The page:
Mirga Gražinytė-Tyla was on a career roll. Having risen through the Los Angeles Philharmonic ranks from Dudamel Fellow to assistant and finally associate conductor, she became music director of the City of Birmingham Symphony Orchestra, which had become a launching pad for major careers, in 2016. She thrived there, made valuable recordings of British music and little-known Mieczysław Weinberg symphonies for Deutsche Grammophon, and gathered plenty of acclaim.
Then, life happened. Gražinytė-Tyla had three children in quick succession. She contracted COVID early in 2020. Like many musicians sidelined by the pandemic, she thought deeply about balancing career and home life. And with that, she stunned the orchestral world by resigning as music director of the CBSO, effective at the end of the 2021–2022 season, while agreeing to become the orchestra’s principal guest conductor this season, free of administrative responsibilities. It was a brave thing to do, getting off the fast-track career escalator that so few get a shot at.
So it was as principal guest conductor that Gražinytė-Tyla arrived back at her old stomping grounds, Walt Disney Concert Hall, on Wednesday night (Oct. 12) with the CBSO in the middle of the group’s first U.S. tour in 24 years. (The ensemble stops at San Francisco’s Davies Symphony Hall on Sunday, Oct. 16.)
Though Gražinytė-Tyla was popular in Los Angeles during her five years with the orchestra, she seems to have dropped off some folks’ radar, for the hall looked only about three-fifths full — even with a celebrity cellist, Sheku Kanneh-Mason (he of the Prince Harry/Meghan Markle wedding), sharing the bill. Wispy thin, she was also somewhat less animated most of the night than what I remember from her conducting dates here, though she still maintained a graceful technique, meticulously molding each phrase and conveying a blithe lightness of touch.
Topmost on the Los Angeles agenda was the U.S. premiere of a four-movement symphony that Thomas Adès fashioned from passages and fragments from his most recent opera, The Exterminating Angel. The first movement, “Entrances,” begins with lurching phrases that sound a bit discombobulated, yet it soon smooths out before descending slowly and carefully down into the bass. Then comes “March,” really a militant super march with a chugging snare drum drilling away so loudly that one of the trumpeters in the orchestra had to put his fingers in his ears. “Berceuse” is very pretty night music that becomes more troubled in its center, and in “Waltzes,” Adès seems to offer a contemporary macabre view not far removed in spirit from what Maurice Ravel did in La valse. The slithering strings and the melodic line for harp and piano near the end were the best parts. This work will likely have a long shelf life.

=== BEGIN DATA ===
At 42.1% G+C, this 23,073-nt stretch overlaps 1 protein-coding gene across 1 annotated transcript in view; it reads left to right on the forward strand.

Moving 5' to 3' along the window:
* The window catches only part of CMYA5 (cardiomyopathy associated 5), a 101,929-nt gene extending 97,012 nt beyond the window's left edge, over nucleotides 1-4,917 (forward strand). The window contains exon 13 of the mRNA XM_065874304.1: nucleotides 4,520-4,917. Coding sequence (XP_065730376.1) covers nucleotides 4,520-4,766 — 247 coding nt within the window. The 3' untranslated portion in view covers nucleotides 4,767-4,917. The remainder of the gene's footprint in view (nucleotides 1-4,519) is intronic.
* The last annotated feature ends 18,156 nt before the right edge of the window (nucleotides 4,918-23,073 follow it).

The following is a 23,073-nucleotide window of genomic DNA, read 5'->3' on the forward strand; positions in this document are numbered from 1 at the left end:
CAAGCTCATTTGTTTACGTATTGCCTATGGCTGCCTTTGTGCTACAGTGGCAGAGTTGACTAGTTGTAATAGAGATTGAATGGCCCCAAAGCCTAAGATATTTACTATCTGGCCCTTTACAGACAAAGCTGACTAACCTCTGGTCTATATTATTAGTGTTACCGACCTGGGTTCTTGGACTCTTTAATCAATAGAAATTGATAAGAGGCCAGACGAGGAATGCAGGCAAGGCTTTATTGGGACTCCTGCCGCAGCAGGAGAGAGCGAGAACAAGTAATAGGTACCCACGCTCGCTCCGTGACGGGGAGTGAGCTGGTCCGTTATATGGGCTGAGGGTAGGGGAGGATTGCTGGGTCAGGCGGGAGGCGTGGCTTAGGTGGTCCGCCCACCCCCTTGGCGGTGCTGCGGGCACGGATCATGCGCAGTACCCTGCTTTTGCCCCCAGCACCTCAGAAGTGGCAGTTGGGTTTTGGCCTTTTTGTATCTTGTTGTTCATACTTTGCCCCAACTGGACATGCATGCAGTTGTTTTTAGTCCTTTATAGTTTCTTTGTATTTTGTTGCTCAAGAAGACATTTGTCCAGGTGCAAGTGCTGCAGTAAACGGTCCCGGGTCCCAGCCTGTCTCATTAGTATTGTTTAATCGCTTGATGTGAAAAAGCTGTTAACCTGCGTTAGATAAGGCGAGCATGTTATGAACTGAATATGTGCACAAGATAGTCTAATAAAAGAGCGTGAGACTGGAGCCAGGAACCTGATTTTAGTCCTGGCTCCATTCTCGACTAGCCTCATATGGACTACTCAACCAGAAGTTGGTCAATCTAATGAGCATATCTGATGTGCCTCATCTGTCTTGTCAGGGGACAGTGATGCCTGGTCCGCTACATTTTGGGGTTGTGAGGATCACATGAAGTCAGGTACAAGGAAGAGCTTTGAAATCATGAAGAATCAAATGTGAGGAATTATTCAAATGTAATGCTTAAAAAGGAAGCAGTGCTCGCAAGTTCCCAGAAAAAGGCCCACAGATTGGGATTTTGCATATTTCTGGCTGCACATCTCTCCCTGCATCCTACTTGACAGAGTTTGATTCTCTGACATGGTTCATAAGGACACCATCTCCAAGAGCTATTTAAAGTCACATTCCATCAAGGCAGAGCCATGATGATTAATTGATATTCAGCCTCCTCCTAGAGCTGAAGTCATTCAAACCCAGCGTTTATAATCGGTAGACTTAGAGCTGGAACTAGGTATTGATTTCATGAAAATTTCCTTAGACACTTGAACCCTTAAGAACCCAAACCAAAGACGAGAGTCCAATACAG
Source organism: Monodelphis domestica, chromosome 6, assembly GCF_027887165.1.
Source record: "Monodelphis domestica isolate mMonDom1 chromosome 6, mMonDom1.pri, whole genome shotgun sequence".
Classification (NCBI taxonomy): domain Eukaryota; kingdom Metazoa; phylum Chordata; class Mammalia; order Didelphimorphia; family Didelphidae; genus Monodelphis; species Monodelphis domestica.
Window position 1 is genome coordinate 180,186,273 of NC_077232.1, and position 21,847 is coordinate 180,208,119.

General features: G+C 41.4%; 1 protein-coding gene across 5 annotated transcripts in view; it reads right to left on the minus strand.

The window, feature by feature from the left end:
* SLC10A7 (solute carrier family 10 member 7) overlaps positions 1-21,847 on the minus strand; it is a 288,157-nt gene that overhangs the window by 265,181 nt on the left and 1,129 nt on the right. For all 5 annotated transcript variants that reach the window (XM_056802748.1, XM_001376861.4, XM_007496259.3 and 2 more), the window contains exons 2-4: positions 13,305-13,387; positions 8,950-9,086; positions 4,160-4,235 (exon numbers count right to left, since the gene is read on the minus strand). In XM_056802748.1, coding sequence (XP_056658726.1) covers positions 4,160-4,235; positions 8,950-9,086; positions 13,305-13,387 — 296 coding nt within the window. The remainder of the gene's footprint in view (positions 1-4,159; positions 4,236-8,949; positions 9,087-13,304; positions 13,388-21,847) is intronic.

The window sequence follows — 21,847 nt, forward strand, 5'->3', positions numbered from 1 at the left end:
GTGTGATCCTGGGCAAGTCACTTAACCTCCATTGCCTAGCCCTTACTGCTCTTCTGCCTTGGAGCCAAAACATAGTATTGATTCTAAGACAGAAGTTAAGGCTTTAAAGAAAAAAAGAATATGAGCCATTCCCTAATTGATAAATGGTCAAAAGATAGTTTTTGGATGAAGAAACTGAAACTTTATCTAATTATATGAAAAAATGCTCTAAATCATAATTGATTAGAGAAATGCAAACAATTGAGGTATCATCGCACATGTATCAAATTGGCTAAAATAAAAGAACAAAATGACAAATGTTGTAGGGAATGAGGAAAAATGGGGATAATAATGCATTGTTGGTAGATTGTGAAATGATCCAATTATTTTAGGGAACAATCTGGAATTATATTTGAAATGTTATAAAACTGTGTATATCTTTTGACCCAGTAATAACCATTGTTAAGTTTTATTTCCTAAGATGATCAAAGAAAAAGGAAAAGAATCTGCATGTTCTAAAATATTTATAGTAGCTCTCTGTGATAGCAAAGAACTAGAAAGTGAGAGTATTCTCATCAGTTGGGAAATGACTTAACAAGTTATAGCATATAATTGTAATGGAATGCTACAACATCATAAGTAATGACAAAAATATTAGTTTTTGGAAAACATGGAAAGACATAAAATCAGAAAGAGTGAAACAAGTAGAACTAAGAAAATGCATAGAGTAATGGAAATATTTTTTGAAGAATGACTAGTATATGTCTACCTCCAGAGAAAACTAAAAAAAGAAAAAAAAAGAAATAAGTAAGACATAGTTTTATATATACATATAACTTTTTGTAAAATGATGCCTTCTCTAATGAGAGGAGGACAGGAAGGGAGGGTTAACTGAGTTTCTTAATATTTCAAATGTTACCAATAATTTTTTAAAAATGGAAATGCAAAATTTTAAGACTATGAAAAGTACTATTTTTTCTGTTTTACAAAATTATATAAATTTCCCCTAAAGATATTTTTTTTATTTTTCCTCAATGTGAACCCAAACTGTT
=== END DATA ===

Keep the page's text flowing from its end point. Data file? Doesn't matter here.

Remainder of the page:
In the other cities on the tour, Kanneh-Mason is performing Edward Elgar’s Cello Concerto, but only in Los Angeles did he trot out the Haydn Cello Concerto in C Major. Given the Concerto in C’s ubiquity, now overshadowing its sister piece, the Concerto in D, it’s easy to forget that the work has only been in our musical life since 1962, a year after the parts were discovered in the Czech National Library in Prague after being given up for lost for two centuries.
Something, though, was not quite right in this collaboration. Both soloist and conductor seemed overly eager to pull the dynamics around in the first movement, with some swelling attacks stemming from the period-performance school and a wayward cadenza. The slow movement sounded more natural in phrasing, and the finale went to the races; one could hardly make out what Kanneh-Mason was doing in the quickest passages, and the CBSO strings were stretched to their limits. The young cellist provided a soulful improvisation as a solo encore — a brief lament on a drone.
Whether or not it was planned that way, we had the good fortune to hear Ralph Vaughan Willliams’s wonderful Fantasia on a Theme by Thomas Tallis for three string groups on the composer’s 150th birthday — a milestone that was a big deal in England and hardly noticed at all in this country. Gražinytė-Tyla recorded the Fantasia beautifully as part of her British Project album, and so went the concert rendition, in which the CBSO strings came alive with modal lushness, with an internal string quartet playing its unaccompanied passages sweetly. In an unusual move for the third ensemble, Gražinytė-Tyla positioned the nine string players behind closed doors somewhere backstage, creating a persuasively ghostly echo effect. Vaughan Willliams — whose nine symphonies still haven’t attracted the frequency of performance in the U.S. that they deserve (though recordings abound) — was well served on his birthday.
Placing Claude Debussy’s La mer last on a touring program is a good way to show off the orchestra as a parting shot — and Gražinytė-Tyla and company were up to the task, providing plenty of transparent color, languor, and fury at conventional tempos. She also included another touch of Adès as an encore — the lovely, calm, elegiac, thoroughly tonal “O Albion” for strings. Gražinytė-Tyla has been known to bring her babies to rehearsals as a way to “help the future and mankind,” to inoculate the next generation with the wonders of classical music. This little berceuse would be perfect for that.